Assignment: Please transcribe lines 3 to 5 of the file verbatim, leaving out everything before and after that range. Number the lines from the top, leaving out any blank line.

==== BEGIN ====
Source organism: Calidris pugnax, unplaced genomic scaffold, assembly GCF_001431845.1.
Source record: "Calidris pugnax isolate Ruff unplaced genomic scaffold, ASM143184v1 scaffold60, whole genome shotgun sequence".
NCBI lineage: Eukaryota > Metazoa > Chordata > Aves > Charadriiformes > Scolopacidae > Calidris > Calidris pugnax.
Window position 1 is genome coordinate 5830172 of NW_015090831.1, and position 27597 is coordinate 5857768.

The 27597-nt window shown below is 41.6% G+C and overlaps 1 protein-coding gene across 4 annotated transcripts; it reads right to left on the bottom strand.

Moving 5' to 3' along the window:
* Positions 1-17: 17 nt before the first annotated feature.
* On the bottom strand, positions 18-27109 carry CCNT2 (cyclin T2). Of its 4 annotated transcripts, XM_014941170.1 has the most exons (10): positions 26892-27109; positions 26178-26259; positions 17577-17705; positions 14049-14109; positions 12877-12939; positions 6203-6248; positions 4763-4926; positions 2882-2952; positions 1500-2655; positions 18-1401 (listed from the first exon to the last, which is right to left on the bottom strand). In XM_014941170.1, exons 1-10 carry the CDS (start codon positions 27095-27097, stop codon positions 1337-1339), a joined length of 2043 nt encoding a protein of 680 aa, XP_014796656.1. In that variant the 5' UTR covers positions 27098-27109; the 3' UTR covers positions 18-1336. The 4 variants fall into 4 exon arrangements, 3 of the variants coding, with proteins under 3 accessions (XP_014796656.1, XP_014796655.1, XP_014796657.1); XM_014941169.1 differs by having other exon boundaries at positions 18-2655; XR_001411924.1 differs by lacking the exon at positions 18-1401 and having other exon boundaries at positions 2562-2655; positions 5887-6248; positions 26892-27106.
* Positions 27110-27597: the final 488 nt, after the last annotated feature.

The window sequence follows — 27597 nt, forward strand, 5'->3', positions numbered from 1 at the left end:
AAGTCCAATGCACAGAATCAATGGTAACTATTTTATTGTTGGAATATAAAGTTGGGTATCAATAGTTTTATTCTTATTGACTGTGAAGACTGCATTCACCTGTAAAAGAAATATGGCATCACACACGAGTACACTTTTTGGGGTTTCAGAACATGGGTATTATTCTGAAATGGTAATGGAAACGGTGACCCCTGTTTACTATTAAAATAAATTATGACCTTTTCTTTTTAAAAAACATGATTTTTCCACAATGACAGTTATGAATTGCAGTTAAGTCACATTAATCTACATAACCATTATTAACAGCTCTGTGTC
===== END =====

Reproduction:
NCBI lineage: Eukaryota > Metazoa > Chordata > Aves > Charadriiformes > Scolopacidae > Calidris > Calidris pugnax.
Window position 1 is genome coordinate 5830172 of NW_015090831.1, and position 27597 is coordinate 5857768.

The 27597-nt window shown below is 41.6% G+C and overlaps 1 protein-coding gene across 4 annotated transcripts; it reads right to left on the bottom strand.